Keep tabs on the Fixing Capitalism obsession here.

Charting Ant Group’s rise

Ant Group, the Chinese fintech giant owned by Alibaba, aims to achieve a market value of more than $200 billion when it goes public. Its IPO documents, filed in Hong Kong and Shanghai on Tuesday, are finally giving the world a look at the numbers behind that goal.

A bar chart showing the value of Ant Group compared to other financial copmanies.

Apart from its enormous size, Ant’s money-making ability is also due to the benefits that come from being part of the Alibaba ecosystem, since it is the default payment option on Alibaba’s e-commerce and food delivery platforms. Still, its earnings from payment transactions are giving way to those from selling technology services to other financial institutions, which now make up more than 60% of its revenues.

What makes higher ed valuable?

We asked Quartz members this question in a recent email, and here’s how they responded:

A bar graph showing responses to the question What's the most valuable aspect of higher education? The responses were Critical thinking skills 72%, Prepare for adulthood 10%, Friends and connections 14%, and Job prospects 3%

History may look back at this year as the turning point when online education began its transition from a niche product to an essential element of the college experience, as much a part of higher education as lectures and laboratories. In some cases, universities—seizing an opportunity to cut expenses in facilities and instruction—will embrace a hybrid model, where students attend classes both online and in person. In other cases, new, revenue-generating programs will expand the university to students who never step on campus. And in some instances, completely new forms of education will develop and gain traction.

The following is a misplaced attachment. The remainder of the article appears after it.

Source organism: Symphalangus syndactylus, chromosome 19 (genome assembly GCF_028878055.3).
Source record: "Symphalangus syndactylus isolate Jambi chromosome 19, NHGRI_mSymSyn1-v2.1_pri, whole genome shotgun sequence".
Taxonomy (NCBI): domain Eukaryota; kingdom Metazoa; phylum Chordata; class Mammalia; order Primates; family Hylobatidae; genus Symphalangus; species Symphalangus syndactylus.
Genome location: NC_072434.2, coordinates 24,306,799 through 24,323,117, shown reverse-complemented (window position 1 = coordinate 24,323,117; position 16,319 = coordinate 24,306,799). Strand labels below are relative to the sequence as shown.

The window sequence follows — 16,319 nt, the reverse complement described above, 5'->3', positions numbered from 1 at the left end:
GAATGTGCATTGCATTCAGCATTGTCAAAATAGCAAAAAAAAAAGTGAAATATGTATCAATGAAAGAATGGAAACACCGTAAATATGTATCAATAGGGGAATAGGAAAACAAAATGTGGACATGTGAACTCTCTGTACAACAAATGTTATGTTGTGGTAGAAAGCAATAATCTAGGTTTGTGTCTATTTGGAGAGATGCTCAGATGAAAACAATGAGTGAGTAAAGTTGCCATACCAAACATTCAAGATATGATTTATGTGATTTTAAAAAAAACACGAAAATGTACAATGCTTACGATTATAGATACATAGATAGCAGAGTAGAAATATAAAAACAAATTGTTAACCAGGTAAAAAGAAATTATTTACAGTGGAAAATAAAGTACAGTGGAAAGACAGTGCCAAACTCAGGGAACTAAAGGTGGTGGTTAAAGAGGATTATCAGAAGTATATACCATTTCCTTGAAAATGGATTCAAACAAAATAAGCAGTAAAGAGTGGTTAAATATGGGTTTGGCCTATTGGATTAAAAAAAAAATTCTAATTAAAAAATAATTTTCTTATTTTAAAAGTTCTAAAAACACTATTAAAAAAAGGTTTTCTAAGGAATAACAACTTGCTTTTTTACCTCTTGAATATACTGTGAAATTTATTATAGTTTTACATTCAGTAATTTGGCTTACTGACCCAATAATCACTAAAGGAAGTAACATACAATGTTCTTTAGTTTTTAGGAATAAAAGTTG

In a sector that dates to the 1600s, change moves slowly, but the investments by universities in technology and training—and the growing acceptance of online learning among students, parents, and faculty—will permanently reshape higher education in America. As international universities look to the US as a model, the impact will eventually be felt globally. Read more in our field guide to higher ed going remote.

✦ Even if your student days are behind you, reading Quartz’s global news coverage ensures you’ll keep learning every day. Get 50% off your first year as a member by using code “SUMMERSALE.”